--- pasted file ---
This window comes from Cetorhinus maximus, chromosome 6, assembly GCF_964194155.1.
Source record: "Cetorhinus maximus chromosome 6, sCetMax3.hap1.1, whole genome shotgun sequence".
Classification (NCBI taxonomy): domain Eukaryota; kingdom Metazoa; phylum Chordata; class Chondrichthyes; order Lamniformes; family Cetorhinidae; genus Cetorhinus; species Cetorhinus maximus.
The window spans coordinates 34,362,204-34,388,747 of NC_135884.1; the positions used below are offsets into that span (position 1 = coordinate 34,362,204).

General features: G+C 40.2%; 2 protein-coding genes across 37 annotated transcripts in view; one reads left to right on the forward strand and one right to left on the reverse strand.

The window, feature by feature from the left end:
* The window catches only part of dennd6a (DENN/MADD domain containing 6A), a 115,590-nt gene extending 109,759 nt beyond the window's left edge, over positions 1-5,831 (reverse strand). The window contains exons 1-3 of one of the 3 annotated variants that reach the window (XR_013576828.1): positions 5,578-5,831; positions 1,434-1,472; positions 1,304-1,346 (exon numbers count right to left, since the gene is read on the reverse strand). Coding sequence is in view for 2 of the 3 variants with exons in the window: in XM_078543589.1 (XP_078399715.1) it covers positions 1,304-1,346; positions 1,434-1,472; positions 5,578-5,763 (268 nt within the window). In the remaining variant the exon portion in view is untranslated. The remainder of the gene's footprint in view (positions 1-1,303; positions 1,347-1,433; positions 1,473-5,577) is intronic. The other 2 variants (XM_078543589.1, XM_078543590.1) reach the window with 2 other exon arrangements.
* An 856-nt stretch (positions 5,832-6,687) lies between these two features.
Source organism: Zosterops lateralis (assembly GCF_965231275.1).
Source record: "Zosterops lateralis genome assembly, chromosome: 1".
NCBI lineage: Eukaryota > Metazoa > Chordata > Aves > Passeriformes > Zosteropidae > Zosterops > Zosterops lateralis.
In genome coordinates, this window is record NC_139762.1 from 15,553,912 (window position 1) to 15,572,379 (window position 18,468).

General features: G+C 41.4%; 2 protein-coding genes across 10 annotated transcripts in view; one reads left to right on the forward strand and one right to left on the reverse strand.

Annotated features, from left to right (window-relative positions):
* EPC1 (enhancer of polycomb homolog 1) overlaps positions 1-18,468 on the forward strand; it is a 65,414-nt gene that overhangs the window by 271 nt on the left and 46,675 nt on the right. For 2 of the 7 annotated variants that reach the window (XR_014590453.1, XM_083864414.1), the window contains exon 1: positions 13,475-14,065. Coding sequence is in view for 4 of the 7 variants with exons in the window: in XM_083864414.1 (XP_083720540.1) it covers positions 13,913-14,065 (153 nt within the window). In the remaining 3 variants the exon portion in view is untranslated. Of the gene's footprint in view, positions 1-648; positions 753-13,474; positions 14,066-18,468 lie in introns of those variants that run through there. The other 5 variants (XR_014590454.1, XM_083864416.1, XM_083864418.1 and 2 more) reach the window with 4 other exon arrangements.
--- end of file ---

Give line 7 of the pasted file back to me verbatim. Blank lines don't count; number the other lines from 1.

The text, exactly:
* The window catches only part of dennd6a (DENN/MADD domain containing 6A), a 115,590-nt gene extending 109,759 nt beyond the window's left edge, over positions 1-5,831 (reverse strand). The window contains exons 1-3 of one of the 3 annotated variants that reach the window (XR_013576828.1): positions 5,578-5,831; positions 1,434-1,472; positions 1,304-1,346 (exon numbers count right to left, since the gene is read on the reverse strand). Coding sequence is in view for 2 of the 3 variants with exons in the window: in XM_078543589.1 (XP_078399715.1) it covers positions 1,304-1,346; positions 1,434-1,472; positions 5,578-5,763 (268 nt within the window). In the remaining variant the exon portion in view is untranslated. The remainder of the gene's footprint in view (positions 1-1,303; positions 1,347-1,433; positions 1,473-5,577) is intronic. The other 2 variants (XM_078543589.1, XM_078543590.1) reach the window with 2 other exon arrangements.